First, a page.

“Unlike some people, my friend, present company excluded, I do not have a powerful need to always commingle with swells and toffs. The real value of a well-lived life is to be found in maintaining an unbiased and absorbent mind. For all you or I may know, Sir, you yourself might very well be a veritable prince in disguise–one of nature’s noblemen–a member of the natural aristocracy which has made this proud land late–an uncrucified savior–not a blackleg or a bludger or a doddering old sheep’s head but an uncertified critic and observer of the passing parade in all its variegated splendor. Some have told me you are nothing but a hard-mouthed man, but I sense in you a repository of the wisdom of all ages. It says something for the power of the almighty mind that such a seemingly frail organism–and take no offense, my friend–none of us is getting any younger–should house such a capacious and probing mind. You could have been most anything, Sir, in your day–a lawyer, a Governor, even a Count or, if you prefer, an Earl such as myself. And yet I would deign to wager that within your own circumcised sphere you are counted as a man of respect, one upon whom very little is lost. Now, I realize that some of the jealous members of this establishment might say that I am waxing all soapy, but a dignified head such as yours deserves no less an encomium than that which my modest powers of rhetoric can bestow. Don’t you agree?”

Musky Dan was so flummoxed by all the unexpected praise that all he could do was open in mouth like a gasping fish. His final word on the matter of the Count was as follows: 

“Well, I’ll be d-d-damned!”    

 1*SALUTATION

HEROIN PIG

Walter Sickert And The Army Of Broken Toys

https://www.youtube.com/watch?v=G-hpOrr3J5o

ALSO SEE:

HEROIN OVERDOSES

http://www.forbes.com/sites/niallmccarthy/2015/03/05/heroin-overdose-deaths-are-skyrocketing-in-the-u-s-infographic/

2*REFERENCE
BEST SOCIAL MEDIA NETWORKS

http://time.com/3722915/best-social-networks/

3*HUMOR

DUMBEST JOB APPLICANTS

http://www.rd.com/slideshows/funny-interviews/

4*NOVELTY

ROSICRUCIANS

http://blog.modernmechanix.com/tag/rosicrucians/

5*AVATAR OF THE ZEITGEIST

10 FILMS THAT INSPIRED MAD MEN

http://www.vulture.com/2015/03/10-films-that-inspired-mad-men.html

6* DAILY UTILITY

BEN CARSON APOLOGIZES FOR SAYING PRISON MAKES PEOPLE GAY

http://time.com/3733184/ben-carson-gay-prison/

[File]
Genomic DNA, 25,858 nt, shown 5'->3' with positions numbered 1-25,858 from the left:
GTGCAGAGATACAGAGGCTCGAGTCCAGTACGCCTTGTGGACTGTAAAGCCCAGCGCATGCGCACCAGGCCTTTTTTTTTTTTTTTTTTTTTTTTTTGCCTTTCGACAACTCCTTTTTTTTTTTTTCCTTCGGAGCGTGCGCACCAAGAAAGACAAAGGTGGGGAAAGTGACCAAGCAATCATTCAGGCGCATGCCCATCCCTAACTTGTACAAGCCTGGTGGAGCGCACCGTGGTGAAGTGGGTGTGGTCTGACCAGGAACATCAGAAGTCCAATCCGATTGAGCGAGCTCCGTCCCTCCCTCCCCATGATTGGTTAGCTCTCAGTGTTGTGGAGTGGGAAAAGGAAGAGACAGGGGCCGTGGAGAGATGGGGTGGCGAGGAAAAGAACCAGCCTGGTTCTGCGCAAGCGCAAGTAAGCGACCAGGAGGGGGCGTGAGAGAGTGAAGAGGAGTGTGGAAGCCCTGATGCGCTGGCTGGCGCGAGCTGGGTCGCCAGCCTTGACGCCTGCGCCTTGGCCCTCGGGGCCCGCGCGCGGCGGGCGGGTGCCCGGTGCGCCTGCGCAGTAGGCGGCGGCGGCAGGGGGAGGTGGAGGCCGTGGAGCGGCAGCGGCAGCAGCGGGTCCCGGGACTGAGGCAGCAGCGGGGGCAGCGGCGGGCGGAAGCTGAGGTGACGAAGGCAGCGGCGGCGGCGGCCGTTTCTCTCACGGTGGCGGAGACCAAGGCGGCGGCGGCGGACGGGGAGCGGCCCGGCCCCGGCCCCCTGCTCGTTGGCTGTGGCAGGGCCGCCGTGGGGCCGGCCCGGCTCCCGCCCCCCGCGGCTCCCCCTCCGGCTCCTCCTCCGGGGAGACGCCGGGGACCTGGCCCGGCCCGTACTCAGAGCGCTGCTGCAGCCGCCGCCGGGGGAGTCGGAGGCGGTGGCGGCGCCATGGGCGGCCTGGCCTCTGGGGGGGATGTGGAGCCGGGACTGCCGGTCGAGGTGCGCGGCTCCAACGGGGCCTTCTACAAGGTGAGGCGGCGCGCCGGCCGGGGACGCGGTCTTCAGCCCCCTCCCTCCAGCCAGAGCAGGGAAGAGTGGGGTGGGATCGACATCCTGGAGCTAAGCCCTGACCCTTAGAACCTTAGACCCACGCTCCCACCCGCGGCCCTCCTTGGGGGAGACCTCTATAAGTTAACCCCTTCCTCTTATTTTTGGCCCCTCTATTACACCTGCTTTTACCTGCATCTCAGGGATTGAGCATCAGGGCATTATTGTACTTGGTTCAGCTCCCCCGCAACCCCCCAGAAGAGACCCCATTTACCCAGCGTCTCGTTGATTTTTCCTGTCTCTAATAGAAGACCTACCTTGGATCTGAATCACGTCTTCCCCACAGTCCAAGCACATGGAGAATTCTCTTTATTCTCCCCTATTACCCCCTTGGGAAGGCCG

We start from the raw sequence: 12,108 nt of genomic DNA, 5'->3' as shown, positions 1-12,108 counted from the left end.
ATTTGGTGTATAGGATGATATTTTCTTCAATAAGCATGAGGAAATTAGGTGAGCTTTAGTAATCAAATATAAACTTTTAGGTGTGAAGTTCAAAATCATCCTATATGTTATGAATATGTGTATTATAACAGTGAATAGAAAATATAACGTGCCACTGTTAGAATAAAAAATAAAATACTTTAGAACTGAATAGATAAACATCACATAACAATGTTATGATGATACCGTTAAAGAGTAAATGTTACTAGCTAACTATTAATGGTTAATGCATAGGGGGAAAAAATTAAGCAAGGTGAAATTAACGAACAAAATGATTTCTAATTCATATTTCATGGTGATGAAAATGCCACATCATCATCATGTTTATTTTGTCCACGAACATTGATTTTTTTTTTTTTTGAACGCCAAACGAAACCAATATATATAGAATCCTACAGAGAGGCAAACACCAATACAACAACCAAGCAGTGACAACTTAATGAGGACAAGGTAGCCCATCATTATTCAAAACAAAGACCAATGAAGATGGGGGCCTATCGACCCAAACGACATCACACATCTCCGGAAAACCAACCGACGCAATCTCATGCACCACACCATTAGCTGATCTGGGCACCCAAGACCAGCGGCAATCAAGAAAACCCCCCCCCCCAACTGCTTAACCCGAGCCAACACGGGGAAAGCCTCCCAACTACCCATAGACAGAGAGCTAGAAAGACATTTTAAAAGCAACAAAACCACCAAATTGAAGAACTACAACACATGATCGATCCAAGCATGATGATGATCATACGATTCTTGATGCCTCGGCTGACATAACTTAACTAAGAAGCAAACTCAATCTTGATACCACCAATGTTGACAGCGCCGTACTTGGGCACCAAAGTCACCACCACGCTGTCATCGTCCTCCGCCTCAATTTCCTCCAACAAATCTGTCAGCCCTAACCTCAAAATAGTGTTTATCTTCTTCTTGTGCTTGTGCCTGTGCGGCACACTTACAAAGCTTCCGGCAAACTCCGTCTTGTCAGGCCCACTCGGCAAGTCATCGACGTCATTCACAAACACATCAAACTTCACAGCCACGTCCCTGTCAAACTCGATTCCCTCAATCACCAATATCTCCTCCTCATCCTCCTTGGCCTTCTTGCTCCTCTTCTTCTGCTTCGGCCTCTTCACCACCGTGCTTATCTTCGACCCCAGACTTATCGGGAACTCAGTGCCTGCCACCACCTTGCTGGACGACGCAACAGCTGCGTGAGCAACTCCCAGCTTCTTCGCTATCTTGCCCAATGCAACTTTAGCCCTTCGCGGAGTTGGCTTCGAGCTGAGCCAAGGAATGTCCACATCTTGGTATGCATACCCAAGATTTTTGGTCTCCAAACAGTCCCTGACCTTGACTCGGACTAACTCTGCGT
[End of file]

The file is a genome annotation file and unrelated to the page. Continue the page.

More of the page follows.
7*CARTOON

EAT RIGHT TO WIN

http://www.misterkitty.org/extras/stupidcovers/stupidcomics432.html

8*PRESCRIPTION

TURBOTAX SCAMS

http://www.washingtonpost.com/news/get-there/wp/2015/03/04/unprecedented-surge-in-online-tax-scams-raises-questions-about-turbotax/

9*RUMOR PATROL

16 REPUBLICANS WHO MIGHT RUN NEXT TIME

http://www.csmonitor.com/USA/Elections/President/2013/0114/Jeb-Bush-for-president-16-Republicans-who-might-run-next-time/Jeb-Bush

10* LAGNIAPPE

THE PROP COMEDY STYLINGS OF SUPERMAN

http://livingbetweenwednesdays.com/?p=53

11* DEVIATIONS FROM THE PREPARED TEXT: A REVIEW OF OTHER MEDIA

100 YEARS OF PROPAGANDA

http://www.smashingmagazine.com/2010/06/13/100-years-of-propaganda-the-good-the-bad-and-the-ugly/

ALSO SEE:

SOVIET PROPAGANDA POSTERS

http://io9.com/the-most-sensational-and-lurid-soviet-propaganda-poster-1464264698

ANTI-COMMUNIST PROPAGANDA

http://io9.com/anti-communist-propaganda-is-more-awesome-than-any-horr-1460028336

11A BOOKS READ AND REVIEWED

AMERICAN SHORT STORY MASTERPIECES. CARVER & JENKS. ****1/2

AMERICAN SHORT STORY MASTERPIECES. STOWBRIDGE. ****

THE ANCHOR BOOK OF NEW AMERICAN SHORT STORIES. MARCUS. ****

THE ART OF THE STORY. HALPERN. ****1/2

THE BEST AMERICAN MYSTERY STORIES OF THE CENTURY. HILLERMAN. ****

BIRDS OF PREY 5. SOUL CRISIS. ***

BURLESQUE PARAPHERNALIA. SCHNEIDER. ***1/2

ESQUIRE’S BIG BOOK OF FICTION. MILLER. ****

FIERCE PAJAMAS. ****

FIFTY BEST AMERICAN SHORT STORIES. FOLEY. ****

I REMEMBER BEIRUT. ABIRACHED. ***

JESUS’S SON. JOHNSON. ***1/2

KILL MY MOTHER. FEIFFER. ***1/2

MIRTH OF A NATION. ***1/2

MS MARVEL. NO NORMAL. **

THE NORTON BOOK OF SHORT FICTION. BAUSCH & CASSILL. ****1/2

SPAWN OF MARS. WOOD. ***1/2

SUDDEN FICTION. SHEPHARD & THOMAS. ***1/2

THINKING THE 20TH CENTURY. JUDT & SNYDER. ****

THE VINTAGE BOOK OF CONTEMPORARY AMERICAN SHORT STORIES. WOLFF. ****

CONTROVERSIES IN POPULAR CULTURE.
786. THE AMERICAN CREDO

http://www.gutenberg.org/files/23858/23858-h/23858-h.htm